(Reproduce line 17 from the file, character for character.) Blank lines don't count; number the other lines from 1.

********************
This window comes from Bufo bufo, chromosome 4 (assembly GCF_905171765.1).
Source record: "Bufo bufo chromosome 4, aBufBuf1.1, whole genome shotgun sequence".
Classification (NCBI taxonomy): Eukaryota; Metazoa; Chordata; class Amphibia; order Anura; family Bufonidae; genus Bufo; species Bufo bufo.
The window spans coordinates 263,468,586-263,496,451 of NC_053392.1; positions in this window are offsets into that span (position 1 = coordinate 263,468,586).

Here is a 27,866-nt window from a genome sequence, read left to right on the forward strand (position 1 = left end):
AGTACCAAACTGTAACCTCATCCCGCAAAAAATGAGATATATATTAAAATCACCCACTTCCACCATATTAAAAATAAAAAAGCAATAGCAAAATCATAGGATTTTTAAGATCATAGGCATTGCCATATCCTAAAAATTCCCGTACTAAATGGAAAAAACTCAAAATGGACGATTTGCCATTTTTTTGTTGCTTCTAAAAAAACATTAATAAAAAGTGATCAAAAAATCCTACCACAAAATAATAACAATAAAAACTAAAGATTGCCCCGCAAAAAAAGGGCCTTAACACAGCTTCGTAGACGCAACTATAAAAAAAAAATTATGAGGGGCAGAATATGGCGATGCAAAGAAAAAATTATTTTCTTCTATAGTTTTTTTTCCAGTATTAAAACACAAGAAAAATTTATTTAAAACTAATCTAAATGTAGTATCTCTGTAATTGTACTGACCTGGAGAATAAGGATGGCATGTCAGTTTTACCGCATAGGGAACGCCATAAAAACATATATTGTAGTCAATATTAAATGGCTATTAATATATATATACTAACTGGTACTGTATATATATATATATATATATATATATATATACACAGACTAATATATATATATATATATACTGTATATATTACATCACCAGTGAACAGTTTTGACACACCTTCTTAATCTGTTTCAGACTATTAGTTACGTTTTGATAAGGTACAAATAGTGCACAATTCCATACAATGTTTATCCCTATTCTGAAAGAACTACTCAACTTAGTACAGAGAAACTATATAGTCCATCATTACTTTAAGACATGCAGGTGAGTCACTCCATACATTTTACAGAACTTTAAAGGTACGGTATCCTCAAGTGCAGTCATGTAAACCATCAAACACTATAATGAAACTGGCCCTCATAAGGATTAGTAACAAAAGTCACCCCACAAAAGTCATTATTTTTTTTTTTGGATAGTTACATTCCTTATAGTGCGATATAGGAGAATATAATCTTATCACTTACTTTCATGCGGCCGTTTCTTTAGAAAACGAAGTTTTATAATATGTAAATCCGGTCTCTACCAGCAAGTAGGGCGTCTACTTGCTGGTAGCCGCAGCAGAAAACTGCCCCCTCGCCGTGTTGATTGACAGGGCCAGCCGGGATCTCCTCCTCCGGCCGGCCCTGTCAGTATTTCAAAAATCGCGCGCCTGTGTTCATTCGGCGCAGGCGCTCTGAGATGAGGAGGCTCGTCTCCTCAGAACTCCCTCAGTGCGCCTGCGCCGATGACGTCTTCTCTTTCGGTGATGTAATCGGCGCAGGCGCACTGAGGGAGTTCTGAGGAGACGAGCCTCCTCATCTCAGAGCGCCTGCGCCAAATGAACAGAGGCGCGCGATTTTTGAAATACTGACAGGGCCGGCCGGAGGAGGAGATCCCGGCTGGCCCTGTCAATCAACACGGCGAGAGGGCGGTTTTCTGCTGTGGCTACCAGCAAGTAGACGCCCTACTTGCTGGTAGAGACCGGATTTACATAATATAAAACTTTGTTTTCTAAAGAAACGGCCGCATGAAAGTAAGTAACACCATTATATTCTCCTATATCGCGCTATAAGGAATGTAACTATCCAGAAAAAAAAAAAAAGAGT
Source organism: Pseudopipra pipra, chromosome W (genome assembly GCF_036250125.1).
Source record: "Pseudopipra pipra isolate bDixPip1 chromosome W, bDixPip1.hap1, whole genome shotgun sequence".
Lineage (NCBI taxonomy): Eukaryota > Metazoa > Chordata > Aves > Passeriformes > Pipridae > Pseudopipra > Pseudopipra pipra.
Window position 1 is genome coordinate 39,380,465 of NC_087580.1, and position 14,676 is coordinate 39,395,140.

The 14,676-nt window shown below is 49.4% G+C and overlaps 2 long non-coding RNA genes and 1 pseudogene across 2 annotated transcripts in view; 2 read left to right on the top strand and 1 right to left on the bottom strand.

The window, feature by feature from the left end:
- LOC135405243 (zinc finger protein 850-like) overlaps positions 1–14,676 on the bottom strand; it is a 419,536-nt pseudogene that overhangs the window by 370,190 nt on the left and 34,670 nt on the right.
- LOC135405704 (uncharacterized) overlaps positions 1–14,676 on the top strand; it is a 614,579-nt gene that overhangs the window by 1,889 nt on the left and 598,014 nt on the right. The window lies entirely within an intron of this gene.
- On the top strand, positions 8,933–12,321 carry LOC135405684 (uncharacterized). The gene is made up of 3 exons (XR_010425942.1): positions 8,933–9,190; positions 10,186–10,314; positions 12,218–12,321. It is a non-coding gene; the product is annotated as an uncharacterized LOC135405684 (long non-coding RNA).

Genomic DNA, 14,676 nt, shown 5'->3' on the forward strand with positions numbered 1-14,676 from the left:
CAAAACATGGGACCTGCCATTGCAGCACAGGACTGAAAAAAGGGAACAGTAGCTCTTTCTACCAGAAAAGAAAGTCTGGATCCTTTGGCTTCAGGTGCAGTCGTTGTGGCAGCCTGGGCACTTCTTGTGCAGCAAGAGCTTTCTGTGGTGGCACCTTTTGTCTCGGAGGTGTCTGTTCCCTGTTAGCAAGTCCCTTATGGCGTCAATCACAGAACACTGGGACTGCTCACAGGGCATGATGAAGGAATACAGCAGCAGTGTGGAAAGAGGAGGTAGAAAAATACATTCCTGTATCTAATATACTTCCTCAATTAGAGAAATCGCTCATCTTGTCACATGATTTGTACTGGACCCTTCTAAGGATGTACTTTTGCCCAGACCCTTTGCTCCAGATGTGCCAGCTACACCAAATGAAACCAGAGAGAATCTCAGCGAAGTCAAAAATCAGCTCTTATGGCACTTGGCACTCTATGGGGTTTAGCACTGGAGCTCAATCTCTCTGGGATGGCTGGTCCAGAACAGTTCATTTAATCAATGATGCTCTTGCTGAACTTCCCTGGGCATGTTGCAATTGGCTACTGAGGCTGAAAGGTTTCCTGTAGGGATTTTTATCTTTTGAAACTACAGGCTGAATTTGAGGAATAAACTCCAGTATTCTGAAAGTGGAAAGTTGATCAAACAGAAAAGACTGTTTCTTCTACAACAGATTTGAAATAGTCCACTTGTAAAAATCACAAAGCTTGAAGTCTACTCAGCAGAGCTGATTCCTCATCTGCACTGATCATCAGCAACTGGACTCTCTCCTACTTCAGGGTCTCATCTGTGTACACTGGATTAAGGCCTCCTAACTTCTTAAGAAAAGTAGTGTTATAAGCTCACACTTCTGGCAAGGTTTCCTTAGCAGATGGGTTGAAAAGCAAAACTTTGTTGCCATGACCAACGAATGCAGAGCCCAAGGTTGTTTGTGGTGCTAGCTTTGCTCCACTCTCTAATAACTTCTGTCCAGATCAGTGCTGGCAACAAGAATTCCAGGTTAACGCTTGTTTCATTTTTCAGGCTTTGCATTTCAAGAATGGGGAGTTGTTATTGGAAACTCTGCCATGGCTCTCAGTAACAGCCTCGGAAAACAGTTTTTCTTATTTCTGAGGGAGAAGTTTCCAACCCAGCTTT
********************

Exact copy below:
CAAAACATGGGACCTGCCATTGCAGCACAGGACTGAAAAAAGGGAACAGTAGCTCTTTCTACCAGAAAAGAAAGTCTGGATCCTTTGGCTTCAGGTGCAGTCGTTGTGGCAGCCTGGGCACTTCTTGTGCAGCAAGAGCTTTCTGTGGTGGCACCTTTTGTCTCGGAGGTGTCTGTTCCCTGTTAGCAAGTCCCTTATGGCGTCAATCACAGAACACTGGGACTGCTCACAGGGCATGATGAAGGAATACAGCAGCAGTGTGGAAAGAGGAGGTAGAAAAATACATTCCTGTATCTAATATACTTCCTCAATTAGAGAAATCGCTCATCTTGTCACATGATTTGTACTGGACCCTTCTAAGGATGTACTTTTGCCCAGACCCTTTGCTCCAGATGTGCCAGCTACACCAAATGAAACCAGAGAGAATCTCAGCGAAGTCAAAAATCAGCTCTTATGGCACTTGGCACTCTATGGGGTTTAGCACTGGAGCTCAATCTCTCTGGGATGGCTGGTCCAGAACAGTTCATTTAATCAATGATGCTCTTGCTGAACTTCCCTGGGCATGTTGCAATTGGCTACTGAGGCTGAAAGGTTTCCTGTAGGGATTTTTATCTTTTGAAACTACAGGCTGAATTTGAGGAATAAACTCCAGTATTCTGAAAGTGGAAAGTTGATCAAACAGAAAAGACTGTTTCTTCTACAACAGATTTGAAATAGTCCACTTGTAAAAATCACAAAGCTTGAAGTCTACTCAGCAGAGCTGATTCCTCATCTGCACTGATCATCAGCAACTGGACTCTCTCCTACTTCAGGGTCTCATCTGTGTACACTGGATTAAGGCCTCCTAACTTCTTAAGAAAAGTAGTGTTATAAGCTCACACTTCTGGCAAGGTTTCCTTAGCAGATGGGTTGAAAAGCAAAACTTTGTTGCCATGACCAACGAATGCAGAGCCCAAGGTTGTTTGTGGTGCTAGCTTTGCTCCACTCTCTAATAACTTCTGTCCAGATCAGTGCTGGCAACAAGAATTCCAGGTTAACGCTTGTTTCATTTTTCAGGCTTTGCATTTCAAGAATGGGGAGTTGTTATTGGAAACTCTGCCATGGCTCTCAGTAACAGCCTCGGAAAACAGTTTTTCTTATTTCTGAGGGAGAAGTTTCCAACCCAGCTTT